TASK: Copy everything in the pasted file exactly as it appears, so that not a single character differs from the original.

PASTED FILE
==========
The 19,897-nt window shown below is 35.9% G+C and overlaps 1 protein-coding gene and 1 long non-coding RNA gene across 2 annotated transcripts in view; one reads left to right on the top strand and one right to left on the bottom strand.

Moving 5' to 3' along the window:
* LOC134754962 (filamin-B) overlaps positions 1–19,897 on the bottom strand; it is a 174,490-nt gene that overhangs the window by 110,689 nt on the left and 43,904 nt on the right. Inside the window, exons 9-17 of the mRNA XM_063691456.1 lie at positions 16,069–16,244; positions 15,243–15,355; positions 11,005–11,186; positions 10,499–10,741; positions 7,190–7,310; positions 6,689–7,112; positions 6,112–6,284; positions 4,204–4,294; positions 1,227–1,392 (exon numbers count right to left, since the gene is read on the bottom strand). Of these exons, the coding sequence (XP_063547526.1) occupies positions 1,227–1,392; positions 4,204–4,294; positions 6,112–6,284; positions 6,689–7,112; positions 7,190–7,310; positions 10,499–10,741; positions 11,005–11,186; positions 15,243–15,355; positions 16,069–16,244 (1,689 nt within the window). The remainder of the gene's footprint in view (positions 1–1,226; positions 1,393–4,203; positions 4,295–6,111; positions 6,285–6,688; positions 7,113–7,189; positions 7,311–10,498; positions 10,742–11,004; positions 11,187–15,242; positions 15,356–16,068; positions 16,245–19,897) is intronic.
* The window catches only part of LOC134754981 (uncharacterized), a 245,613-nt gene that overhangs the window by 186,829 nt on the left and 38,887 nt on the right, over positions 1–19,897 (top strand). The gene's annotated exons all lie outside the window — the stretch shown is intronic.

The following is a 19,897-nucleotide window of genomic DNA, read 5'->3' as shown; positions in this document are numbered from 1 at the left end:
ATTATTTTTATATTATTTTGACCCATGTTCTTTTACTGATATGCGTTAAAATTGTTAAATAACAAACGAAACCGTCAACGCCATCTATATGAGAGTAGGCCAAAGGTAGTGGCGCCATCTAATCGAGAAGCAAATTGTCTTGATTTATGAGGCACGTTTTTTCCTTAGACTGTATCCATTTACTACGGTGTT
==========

The 19,897-nt window shown below is 35.9% G+C and overlaps 1 protein-coding gene and 1 long non-coding RNA gene across 2 annotated transcripts in view; one reads left to right on the top strand and one right to left on the bottom strand.

Moving 5' to 3' along the window:
* LOC134754962 (filamin-B) overlaps positions 1–19,897 on the bottom strand; it is a 174,490-nt gene that overhangs the window by 110,689 nt on the left and 43,904 nt on the right. Inside the window, exons 9-17 of the mRNA XM_063691456.1 lie at positions 16,069–16,244; positions 15,243–15,355; positions 11,005–11,186; positions 10,499–10,741; positions 7,190–7,310; positions 6,689–7,112; positions 6,112–6,284; positions 4,204–4,294; positions 1,227–1,392 (exon numbers count right to left, since the gene is read on the bottom strand). Of these exons, the coding sequence (XP_063547526.1) occupies positions 1,227–1,392; positions 4,204–4,294; positions 6,112–6,284; positions 6,689–7,112; positions 7,190–7,310; positions 10,499–10,741; positions 11,005–11,186; positions 15,243–15,355; positions 16,069–16,244 (1,689 nt within the window). The remainder of the gene's footprint in view (positions 1–1,226; positions 1,393–4,203; positions 4,295–6,111; positions 6,285–6,688; positions 7,113–7,189; positions 7,311–10,498; positions 10,742–11,004; positions 11,187–15,242; positions 15,356–16,068; positions 16,245–19,897) is intronic.
* The window catches only part of LOC134754981 (uncharacterized), a 245,613-nt gene that overhangs the window by 186,829 nt on the left and 38,887 nt on the right, over positions 1–19,897 (top strand). The gene's annotated exons all lie outside the window — the stretch shown is intronic.

The following is a 19,897-nucleotide window of genomic DNA, read 5'->3' as shown; positions in this document are numbered from 1 at the left end:
ATTATTTTTATATTATTTTGACCCATGTTCTTTTACTGATATGCGTTAAAATTGTTAAATAACAAACGAAACCGTCAACGCCATCTATATGAGAGTAGGCCAAAGGTAGTGGCGCCATCTAATCGAGAAGCAAATTGTCTTGATTTATGAGGCACGTTTTTTCCTTAGACTGTATCCATTTACTACGGTGTT